Author's Note: I highly recommend reading this while listening to the Headley/Pascal OBC recording of Aida's "Elaborate Lives."

"Barbie, there's this thing called 'sleep'. Have you done it lately?"

"Hmm?" Weary, Barbara lifted her eyes from yet another case file to gaze blearily at the cranky detective standing in her office doorway.

Winston Nkata crossed his arms and glared. "I know with the fancy new title comes a higher workload, Detective Inspector, but this is ridiculous. You're the first one here and the last one to leave and you look like death warmed over. Have you spent so much as an hour with your husband in the last three months?"

"Go away, Nkata," she said, too exhausted to even bark at him.

Shaking his head, he produced a cup of steaming-hot coffee from what looked like thin air. "Please, Inspector," he said softly, crouching to put his eyes level with hers. "For all our sakes. Go home. Spend some time with the DCI. Because sometime soon you're going to snap at somebody who's not me or Doc Lafferty, and they won't shrug it off like we do. You need him. It's killing you here, Barbie, and you're no good to anyone that way. Let alone the victims and their families."

She slumped, gulping the coffee without tasting it. "You're right," she mumbled, rubbing her eyes. "And you know how much I hate saying that. A couple hours in the field, ten minutes here, five there, and all of it work-related – it's not enough." Impossibly, she wilted further. "Christ, I miss him," she murmured, her hands clenching into fists. "I shouldn't miss him this much, but I do."

"Go," Nkata said gently. "And take tomorrow, too. He's already cleared not to come in, and there's no paperwork left I can't finish. You need each other far more than we need you right now."

Her hands were visibly shaking as she handed him the enormous file. "I owe you for this, Win," she said with a weary smile. "I owe you so big."

"And don't think I'll forget it." His grin, when she could focus enough to see it, was as bright as it ever was, despite the sound of Big Ben chiming midnight.

The journey to Belgravia seemed to take forever, and for a minute she thought she was hallucinating when she saw the lamp glowing in the window.

But when she made it through the door at last, and heard the music – well, she nearly collapsed where she stood. From the gleaming piano came a melody she'd heard over and over during the year before she'd met him, in a time when she'd lost herself in the music to forget the world around her. She'd found them in little secondhand shops, soundtracks of shows like Phantom and Superstar and Les Mis. Those tapes had given her joy when her own life had none, been the soundtrack of late nights studying and fits of temper and grief and joy and heartbreak, as familiar as old friends.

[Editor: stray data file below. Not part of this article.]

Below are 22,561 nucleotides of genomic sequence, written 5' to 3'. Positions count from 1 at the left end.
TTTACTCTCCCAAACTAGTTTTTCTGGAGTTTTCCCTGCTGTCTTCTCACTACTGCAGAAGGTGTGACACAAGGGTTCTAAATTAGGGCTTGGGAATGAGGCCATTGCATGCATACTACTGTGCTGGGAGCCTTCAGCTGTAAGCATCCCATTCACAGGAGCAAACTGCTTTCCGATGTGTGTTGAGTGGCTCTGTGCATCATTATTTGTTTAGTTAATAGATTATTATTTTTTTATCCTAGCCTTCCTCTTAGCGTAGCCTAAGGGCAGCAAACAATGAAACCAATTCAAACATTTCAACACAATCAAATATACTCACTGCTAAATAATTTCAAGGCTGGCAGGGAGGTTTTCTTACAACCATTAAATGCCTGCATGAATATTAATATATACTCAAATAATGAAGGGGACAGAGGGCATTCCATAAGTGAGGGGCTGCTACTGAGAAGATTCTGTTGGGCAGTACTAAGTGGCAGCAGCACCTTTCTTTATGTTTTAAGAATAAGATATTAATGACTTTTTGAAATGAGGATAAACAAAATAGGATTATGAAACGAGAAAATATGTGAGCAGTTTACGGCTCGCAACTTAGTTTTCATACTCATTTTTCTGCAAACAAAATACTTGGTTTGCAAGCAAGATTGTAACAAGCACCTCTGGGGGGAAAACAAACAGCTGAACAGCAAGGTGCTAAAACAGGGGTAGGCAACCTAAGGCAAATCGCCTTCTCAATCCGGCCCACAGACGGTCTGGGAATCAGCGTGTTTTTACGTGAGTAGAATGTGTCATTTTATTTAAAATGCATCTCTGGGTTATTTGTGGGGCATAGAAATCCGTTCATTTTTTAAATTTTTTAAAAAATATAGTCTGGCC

She'd pulled them out only rarely since, unnecessary now that she needed the escape so much less. He'd listened with her, sometimes, because the music meant so much to her, but it had never been his own preference – his own taste ran to Sondheim, complex scores and inscrutable lyrics. That he was playing Aida, and not even the opera but the Broadway musical, with its tragic romanticism and Webber-like melodies, was as good as a declaration he was thinking of her.

How many nights had he played, lonely and tired, while she worked away down at the Yard?

His baritone came floating with the melody, words she couldn't quite make out, but words she knew as well as her own name, or had known, once. Just outside the drawing room door, she sank into a chair, put her head in her hands, and listened.

in our sights
How an affair of the heart survives
Days apart and hurried nights
Seems quite unbelievable to me
I don't want to live like that

With a shudder of guilt she remembered nights she didn't come home, or worse, the nights she slipped into bed when he was already asleep, then left him to a cold bed and thrown-back sheets in the morning, with only her lingering scent and fading patch of warmth to show she'd been there at all.

Seems quite unbelievable to me
I don't want to love like that
I just want our time to be
slower and gentler, wiser, free…

She was utterly unsurprised when her tears started flowing as his voice broke on the last word.

We all live in extravagant times
Playing games we can't all win
Unintended emotional crimes
Take some out, take others in

She listened hungrily, desperately, as he sang on, the heartbreak in his voice enough to break her own as he sang of loneliness and love and peace.

God, how she wanted it.

I just want to be with you
Now and forever, peaceful, true
This may not be the moment
To tell you face to face
But I could wait forever
For the perfect time and place…

She knew now there would never be a better time, or a better place. Now, in the moonlight with the music in her veins, the choice seemed so simple. How had she pushed them both to this? The idea of sacrificing time with him for a career which meant nothing without him bordered on ludicrous.